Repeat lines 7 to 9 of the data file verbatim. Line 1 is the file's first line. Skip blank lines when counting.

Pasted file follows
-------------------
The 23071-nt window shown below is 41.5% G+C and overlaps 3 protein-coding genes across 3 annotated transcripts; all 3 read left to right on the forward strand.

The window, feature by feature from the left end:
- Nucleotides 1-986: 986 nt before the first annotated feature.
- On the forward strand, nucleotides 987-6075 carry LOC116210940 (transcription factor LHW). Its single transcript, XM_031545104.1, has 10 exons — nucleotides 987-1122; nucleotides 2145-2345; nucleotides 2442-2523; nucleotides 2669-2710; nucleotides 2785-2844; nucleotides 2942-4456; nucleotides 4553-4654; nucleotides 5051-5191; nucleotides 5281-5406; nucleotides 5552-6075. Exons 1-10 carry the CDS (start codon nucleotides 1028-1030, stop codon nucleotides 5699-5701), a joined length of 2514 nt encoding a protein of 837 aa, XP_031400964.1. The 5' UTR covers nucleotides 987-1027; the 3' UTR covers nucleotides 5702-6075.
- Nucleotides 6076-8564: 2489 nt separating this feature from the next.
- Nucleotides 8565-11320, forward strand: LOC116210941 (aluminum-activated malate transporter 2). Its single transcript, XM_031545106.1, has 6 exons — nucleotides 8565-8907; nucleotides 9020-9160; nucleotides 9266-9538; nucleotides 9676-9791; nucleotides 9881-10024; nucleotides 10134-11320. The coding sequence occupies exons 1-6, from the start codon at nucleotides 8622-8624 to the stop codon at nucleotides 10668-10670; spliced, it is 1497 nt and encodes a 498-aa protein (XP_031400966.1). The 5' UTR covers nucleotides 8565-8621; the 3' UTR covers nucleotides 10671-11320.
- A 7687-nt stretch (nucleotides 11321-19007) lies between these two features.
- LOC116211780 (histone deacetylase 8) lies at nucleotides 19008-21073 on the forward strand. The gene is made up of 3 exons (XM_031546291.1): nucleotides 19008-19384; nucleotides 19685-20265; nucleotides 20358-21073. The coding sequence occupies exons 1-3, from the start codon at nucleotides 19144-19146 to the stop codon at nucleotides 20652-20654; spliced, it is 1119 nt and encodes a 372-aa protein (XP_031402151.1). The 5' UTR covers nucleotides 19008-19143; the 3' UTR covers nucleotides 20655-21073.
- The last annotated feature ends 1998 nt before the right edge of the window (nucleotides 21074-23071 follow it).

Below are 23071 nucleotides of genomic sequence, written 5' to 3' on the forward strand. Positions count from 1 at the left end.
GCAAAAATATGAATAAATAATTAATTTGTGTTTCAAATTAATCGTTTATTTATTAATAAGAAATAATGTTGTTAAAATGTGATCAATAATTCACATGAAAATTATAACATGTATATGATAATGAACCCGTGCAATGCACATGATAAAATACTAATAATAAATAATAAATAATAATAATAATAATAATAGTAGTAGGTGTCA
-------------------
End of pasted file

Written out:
- A 7687-nt stretch (nucleotides 11321-19007) lies between these two features.
- LOC116211780 (histone deacetylase 8) lies at nucleotides 19008-21073 on the forward strand. The gene is made up of 3 exons (XM_031546291.1): nucleotides 19008-19384; nucleotides 19685-20265; nucleotides 20358-21073. The coding sequence occupies exons 1-3, from the start codon at nucleotides 19144-19146 to the stop codon at nucleotides 20652-20654; spliced, it is 1119 nt and encodes a 372-aa protein (XP_031402151.1). The 5' UTR covers nucleotides 19008-19143; the 3' UTR covers nucleotides 20655-21073.
- The last annotated feature ends 1998 nt before the right edge of the window (nucleotides 21074-23071 follow it).